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Triumph: Just a Game (remaster)

Remember back in the late 70's when there was all of a sudden another hot Canadian band besides Rush producing quality hard rock? Yes, that was Triumph, and their 1979 release Just a Game brought the band a bit of recognition here in the US thanks to wonderful FM anthems like Lay It On the Line and Hold On, both catchy hard rock numbers that hinted at a band with excellent songwriting and musical skills. Now that the Triumph catalog is being remastered, everyone can hear these albums with superior sound, and booklets that recreate the original LP's artwork and design.

As on the actual record that was released back in 1979, you get some neat live shots of the band, and the game board design, plus the lyrics to each of the songs. The songs you ask, well, there's plenty of muscular and melodic rockers, like the bluesy "Young Enough to Cry", which features drummer Gil Moore's husky vocals and searing lead guitar work from Rik Emmett. There's rockin' boogie numbers such as "Movin' On", raunchy riff-rockers like "American Girls", and the progressive tinged title track "Just a Game". Having two lead vocalists in Moore and Emmett added nice variety to Triumph's music, as both had very different styles and delivery; Emmett being very high pitched and melodic, and Moore in the lower register, better suited to the heavy rock numbers.

In what became standard on all of the Triumph albums, Emmett includes a short guitar instrumental, this one called "Fantasy Serenade", and a very nice piece at that. One of the world's most underrated guitar players, Emmett's work is amazing throughout this album, and the remaster process has done wonders for the guitar sound here, as it has for Mike Levine's thunderous and sinewy bass playing.

If you are a long-time Triumph fan, there's every reason in the world to pick up the remastered series, and this is as good a place to start as any. Those new to the band now have the perfect opportunity to check these guys out.


Track Listing
1) Movin' On (4:05)
2) Lay It On the Line (4:00)
3) Young Enough to Cry (6:00)
4) American Girls (5:01)
5) Just a Game (6:10)
6) Fantasy Serenade (1:40)
7) Hold On (6:00)
8) Suitcase Blues (3:02)

Added: March 1st 2005
Reviewer: Peter Pardo
Score:
Related Link: Triumph Website
Hits: 3154
Language: english

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Triumph: Just a Game (remaster)
Posted by Elias Granillo, SoT Staff Writer on 2005-03-01 21:50:42
My Score:

Just A Game was the third offering from Canada's "other" hard rockin' trio, Triumph, one in which the niche the band was in the midst of carving for itself was becoming most apparent. Naturally, the star of the band was Rik Emmett, he of the stunning, crystalline falsetto vocal and exemplary lead guitar prowess that was on par—even preferable—to the talents of Ritchie Blackmore, Eddie Van Halen, and other rock guitar gods who rose to prominence in the 1970's. Gil Moore's drumming was modeled on the powerful styles of Ian Paice and Bill Ward, and while he may have lacked some finesse, one must not forget he also sang lead, and his drumming never suffered for it—so what if he never mastered the art of twirling a stick! Bassman Mike Levine pulled double duty on keyboards, and sported the best hair!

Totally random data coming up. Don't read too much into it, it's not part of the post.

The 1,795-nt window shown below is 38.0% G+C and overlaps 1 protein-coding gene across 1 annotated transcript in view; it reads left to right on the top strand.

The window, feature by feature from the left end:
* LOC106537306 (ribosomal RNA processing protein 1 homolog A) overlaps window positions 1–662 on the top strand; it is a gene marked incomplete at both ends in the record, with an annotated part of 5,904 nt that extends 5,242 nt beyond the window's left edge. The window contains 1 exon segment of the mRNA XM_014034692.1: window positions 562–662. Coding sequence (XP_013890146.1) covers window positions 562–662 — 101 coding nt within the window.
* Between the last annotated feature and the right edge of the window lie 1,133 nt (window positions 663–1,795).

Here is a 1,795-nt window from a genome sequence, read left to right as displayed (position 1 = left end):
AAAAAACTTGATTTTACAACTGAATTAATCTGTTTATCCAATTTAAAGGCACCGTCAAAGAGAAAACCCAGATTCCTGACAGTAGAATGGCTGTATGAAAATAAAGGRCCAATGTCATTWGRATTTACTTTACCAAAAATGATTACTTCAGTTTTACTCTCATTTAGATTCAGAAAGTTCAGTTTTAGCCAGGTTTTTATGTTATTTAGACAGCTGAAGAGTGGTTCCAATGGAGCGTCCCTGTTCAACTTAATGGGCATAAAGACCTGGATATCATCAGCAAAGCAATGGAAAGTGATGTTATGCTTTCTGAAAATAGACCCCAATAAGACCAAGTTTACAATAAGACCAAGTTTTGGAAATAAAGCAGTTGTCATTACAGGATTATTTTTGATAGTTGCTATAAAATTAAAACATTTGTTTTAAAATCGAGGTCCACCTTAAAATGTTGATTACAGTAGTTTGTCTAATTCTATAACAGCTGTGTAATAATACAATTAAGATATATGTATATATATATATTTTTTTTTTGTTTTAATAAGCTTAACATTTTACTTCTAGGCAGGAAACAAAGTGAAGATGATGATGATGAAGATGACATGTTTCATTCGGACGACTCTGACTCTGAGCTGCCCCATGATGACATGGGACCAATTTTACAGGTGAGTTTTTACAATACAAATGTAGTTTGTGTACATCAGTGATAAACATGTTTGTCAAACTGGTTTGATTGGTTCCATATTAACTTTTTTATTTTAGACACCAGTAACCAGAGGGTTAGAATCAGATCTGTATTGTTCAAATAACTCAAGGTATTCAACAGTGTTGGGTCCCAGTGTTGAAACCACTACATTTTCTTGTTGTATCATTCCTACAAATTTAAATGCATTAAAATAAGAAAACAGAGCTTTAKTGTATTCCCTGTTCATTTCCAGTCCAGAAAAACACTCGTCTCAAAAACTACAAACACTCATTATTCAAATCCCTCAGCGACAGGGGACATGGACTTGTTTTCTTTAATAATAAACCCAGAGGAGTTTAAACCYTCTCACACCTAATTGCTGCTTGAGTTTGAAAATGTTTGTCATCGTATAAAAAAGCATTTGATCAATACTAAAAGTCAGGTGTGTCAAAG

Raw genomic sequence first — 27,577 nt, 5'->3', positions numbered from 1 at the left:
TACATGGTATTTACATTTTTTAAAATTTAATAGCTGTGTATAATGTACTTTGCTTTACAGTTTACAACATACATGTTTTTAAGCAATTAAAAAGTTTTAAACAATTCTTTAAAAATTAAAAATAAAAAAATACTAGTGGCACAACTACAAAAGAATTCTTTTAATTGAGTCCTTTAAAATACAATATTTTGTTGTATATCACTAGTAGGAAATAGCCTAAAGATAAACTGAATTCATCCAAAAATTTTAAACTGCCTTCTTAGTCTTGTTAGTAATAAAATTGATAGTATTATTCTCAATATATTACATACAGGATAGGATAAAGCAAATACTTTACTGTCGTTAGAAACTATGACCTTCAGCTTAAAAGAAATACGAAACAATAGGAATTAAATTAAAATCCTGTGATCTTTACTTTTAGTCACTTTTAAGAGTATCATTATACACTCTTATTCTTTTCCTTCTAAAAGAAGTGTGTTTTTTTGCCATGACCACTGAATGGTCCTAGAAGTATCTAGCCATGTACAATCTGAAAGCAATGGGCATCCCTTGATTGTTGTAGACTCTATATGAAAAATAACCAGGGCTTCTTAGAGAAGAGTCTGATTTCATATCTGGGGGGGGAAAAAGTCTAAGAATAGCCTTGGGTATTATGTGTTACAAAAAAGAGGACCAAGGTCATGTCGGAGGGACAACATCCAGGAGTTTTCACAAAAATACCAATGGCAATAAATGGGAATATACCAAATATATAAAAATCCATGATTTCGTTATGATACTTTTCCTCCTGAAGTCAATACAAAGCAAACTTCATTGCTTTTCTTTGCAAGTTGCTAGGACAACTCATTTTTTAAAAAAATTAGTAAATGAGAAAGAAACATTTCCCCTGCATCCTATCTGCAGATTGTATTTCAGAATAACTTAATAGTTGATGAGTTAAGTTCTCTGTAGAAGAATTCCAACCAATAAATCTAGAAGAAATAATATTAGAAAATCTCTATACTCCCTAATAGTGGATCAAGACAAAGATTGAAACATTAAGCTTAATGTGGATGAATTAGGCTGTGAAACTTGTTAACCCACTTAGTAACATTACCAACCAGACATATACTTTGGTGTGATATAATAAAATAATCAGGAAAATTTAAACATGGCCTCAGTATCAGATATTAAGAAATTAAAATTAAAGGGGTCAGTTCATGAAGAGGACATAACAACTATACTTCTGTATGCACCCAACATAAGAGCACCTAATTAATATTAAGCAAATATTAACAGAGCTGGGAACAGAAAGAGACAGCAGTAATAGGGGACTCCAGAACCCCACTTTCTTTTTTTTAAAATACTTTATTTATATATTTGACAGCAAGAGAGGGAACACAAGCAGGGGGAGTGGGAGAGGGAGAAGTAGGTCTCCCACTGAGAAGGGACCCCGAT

Just A Game generally receives better marks than the albums immediately before and after it, the bold Rock And Roll Machine and the uneven Progressions Of Power. For one thing, more songs are sung by Emmett on here than Moore, and while Gil's voice is well-suited to the heavier anthemic numbers, and Rik's the ballads and more melodic fare (both are interchangeable, to an extent), I prefer Rik's powerful, oftimes angelic pipes. Among Rick's songs are the radio-ready classic "Hold On," the highly regarded "Lay It On The Line," and the fantastic title track, which should have been recalled in Triumph's twilight days for another live show booster. Not to undercut Mr. Moore, the opening rocker "Movin' On" and the potent blues anti-ballad "Young Enough To Cry" are both super tracks. Yes, there's the acoustic solo instrumental, but the velvety "Suitcase Blues," relegated to final track status, is an overlooked gem every bit as enjoyable as "Fantasy Serenade," and the perfect closer.

Most importantly, it's been ten years since the TRC Remasters, and the new Millennium Remasters sound quite a bit better! Those who passed up on the first series now have an even better reason to revisit the Triumph catalog.




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